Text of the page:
as I did.
Over recent years, approximately two thirds of those hired in healthcare management positions were acquired through a search firm. Most hiring authorities and HR professionals are therefore acquainted with the significant differences among these firms and the various levels of service they provide. That said, there are a number of reasons healthcare provider organizations use search firms and the following is a brief summary you might find useful in confirming the value of such services:
- Search professionals help you access “hidden candidates”. These are candidates who are very happy in the current employment scenario. They typically do not have the time or interest to look at ads and they would not answer them if they did. They are not looking for jobs. Often, these are highly desirable candidates for obvious reasons. Through research and other techniques, competent recruiters identify and build relationships with hidden candidates on your behalf.
- Search professionals help you avert “sight seers”, people interviewing without serious interest or compatibility. This saves you considerable time, money and aggravation.
- Search professionals help you by bringing “confidence” in the probability that a candidate you are working with would accept the position if offered. Issues like compensation, relocation, family/personal matters and others are addressed by the firm before you advance too much time and energy in the process of considering the candidate.
- Search professionals uphold the highest standards of “confidentiality” in all they do. That allows them to conduct search activities inside your organization as well as individuals you have targeted outside of your organization but were reluctant to pursue directly for various reasons.
- Search professionals are experts in “on-boarding” and can assist you with this process. On-boarding is a critical element of a successful transition of the newly hired candidate into your organization. It is well documented that organizations that have adopted an active on-boarding process experience fewer failed hiring attempts.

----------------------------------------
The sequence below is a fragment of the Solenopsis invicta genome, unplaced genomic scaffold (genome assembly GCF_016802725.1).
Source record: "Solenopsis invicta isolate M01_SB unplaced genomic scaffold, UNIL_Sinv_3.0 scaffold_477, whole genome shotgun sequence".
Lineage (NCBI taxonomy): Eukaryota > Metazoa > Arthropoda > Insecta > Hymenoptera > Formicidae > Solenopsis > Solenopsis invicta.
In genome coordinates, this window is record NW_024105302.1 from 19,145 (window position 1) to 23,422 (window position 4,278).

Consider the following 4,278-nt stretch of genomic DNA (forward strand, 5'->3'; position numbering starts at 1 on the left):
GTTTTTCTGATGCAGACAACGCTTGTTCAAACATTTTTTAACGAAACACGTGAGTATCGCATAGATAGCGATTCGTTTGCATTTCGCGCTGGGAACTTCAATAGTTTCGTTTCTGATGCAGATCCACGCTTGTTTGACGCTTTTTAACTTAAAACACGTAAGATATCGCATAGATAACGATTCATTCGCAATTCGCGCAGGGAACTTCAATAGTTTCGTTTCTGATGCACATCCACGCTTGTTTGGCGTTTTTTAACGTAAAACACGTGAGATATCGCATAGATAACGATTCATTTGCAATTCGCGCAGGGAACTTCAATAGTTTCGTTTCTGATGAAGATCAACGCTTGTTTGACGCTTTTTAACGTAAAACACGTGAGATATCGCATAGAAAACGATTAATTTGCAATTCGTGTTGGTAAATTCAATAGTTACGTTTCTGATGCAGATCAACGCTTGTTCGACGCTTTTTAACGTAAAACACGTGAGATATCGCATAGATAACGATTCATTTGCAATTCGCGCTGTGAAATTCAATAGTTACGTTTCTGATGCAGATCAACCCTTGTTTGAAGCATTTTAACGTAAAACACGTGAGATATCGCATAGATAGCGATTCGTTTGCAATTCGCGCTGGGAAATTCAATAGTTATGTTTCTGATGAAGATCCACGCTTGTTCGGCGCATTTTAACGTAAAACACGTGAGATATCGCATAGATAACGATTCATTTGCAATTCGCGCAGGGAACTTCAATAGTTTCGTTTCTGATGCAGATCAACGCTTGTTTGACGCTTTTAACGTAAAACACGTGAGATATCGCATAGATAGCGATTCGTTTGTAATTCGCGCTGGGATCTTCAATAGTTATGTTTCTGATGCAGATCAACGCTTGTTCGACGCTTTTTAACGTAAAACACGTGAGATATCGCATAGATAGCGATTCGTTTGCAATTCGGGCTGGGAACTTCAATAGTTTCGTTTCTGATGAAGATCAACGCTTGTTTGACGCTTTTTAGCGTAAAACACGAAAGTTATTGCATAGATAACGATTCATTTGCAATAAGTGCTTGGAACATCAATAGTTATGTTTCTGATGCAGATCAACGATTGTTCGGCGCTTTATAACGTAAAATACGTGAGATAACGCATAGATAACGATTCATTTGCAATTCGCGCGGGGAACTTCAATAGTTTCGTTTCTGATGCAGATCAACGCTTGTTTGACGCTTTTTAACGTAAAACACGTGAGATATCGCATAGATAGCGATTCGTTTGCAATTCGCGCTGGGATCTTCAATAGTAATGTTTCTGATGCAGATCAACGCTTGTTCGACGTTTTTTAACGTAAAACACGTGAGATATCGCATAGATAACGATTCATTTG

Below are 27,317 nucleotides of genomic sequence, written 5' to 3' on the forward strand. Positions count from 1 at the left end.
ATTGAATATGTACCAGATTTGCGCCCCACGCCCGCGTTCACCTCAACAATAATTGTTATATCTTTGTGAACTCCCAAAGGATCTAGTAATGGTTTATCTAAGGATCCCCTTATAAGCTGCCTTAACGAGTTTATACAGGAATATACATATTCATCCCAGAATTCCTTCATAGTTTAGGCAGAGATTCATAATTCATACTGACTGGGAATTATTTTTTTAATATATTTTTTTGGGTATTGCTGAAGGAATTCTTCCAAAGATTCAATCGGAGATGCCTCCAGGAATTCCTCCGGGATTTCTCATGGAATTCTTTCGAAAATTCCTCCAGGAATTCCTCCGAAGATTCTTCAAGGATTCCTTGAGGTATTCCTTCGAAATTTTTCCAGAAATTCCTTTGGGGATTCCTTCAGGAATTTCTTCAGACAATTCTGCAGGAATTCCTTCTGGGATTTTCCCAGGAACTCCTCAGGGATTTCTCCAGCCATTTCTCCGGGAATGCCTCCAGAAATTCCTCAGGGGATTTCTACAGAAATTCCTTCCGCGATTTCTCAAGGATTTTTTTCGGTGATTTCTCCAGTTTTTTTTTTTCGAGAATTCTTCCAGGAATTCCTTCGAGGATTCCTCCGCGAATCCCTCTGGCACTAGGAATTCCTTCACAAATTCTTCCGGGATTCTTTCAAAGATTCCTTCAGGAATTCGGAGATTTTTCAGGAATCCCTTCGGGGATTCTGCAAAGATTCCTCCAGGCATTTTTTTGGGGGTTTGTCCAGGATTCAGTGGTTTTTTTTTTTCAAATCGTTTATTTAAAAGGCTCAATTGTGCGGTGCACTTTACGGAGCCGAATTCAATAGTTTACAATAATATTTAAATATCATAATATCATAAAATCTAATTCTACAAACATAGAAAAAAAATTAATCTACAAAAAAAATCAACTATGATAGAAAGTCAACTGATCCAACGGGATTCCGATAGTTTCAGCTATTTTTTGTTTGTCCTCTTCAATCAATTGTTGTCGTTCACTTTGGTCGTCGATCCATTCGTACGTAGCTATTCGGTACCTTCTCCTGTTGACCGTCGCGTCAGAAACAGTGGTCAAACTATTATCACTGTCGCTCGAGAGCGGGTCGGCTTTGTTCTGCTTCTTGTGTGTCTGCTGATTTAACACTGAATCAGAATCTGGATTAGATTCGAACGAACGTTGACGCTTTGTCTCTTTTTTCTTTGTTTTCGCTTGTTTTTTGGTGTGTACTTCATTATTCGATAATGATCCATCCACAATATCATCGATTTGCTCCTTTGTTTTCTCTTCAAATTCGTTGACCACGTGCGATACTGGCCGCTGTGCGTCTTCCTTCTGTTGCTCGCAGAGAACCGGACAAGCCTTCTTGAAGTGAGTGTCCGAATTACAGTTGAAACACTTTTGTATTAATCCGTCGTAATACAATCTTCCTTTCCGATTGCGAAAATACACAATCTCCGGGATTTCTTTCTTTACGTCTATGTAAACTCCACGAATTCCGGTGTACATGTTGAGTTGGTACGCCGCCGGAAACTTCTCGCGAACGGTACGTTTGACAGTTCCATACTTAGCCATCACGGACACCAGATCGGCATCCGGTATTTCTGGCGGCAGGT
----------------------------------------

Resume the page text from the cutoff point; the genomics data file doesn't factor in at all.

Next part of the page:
The above is only a summary. If you would like to discuss this topic further or you have comments, please feel free to contact Nearterm at 281-646-1330.
There is no “cookie cutter” solution because the factors contributing to processing backlogs vary. Here are just a few:
- System conversion
- Limited labor pool
- Space constraints
- Volume increase
- Training deficits
- Ineffective work flow design
- Change in payor requirement
- IT problems
The first step is to understand the root cause of the backlog and establish (a) an acceptable timeframe for resolving the backlog and (b) a mechanism to prevent recurrence. The result is almost always a determination that part of the game plan should include additional resources. That is when the question of options becomes critical. Conventional options have summarily included:
- Hire more staff and accept the time required to train them to the point where they are effective
- Outsource to a vendor with a remote processing venue
- Bring in skilled temps (interim collector, interim biller)
- Some combination of the above
There is another viable option not mentioned above that is very effective – REMOTE AR SPECIALIST. This would be a highly skilled, experienced collector, biller or insurance follow-up person(s) that would work from home with access to the provider system. Typically, this resource would initially work at the provider site for a short time getting familiar with the systems, people, policies and other critical orientations. Work standards would be established and the AR SPECIALIST would then work from home, saving travel cost and eliminating the need for work space at the facility. This very contemporary approach is available through Nearterm Corporation and has worked very well for many provider organizations.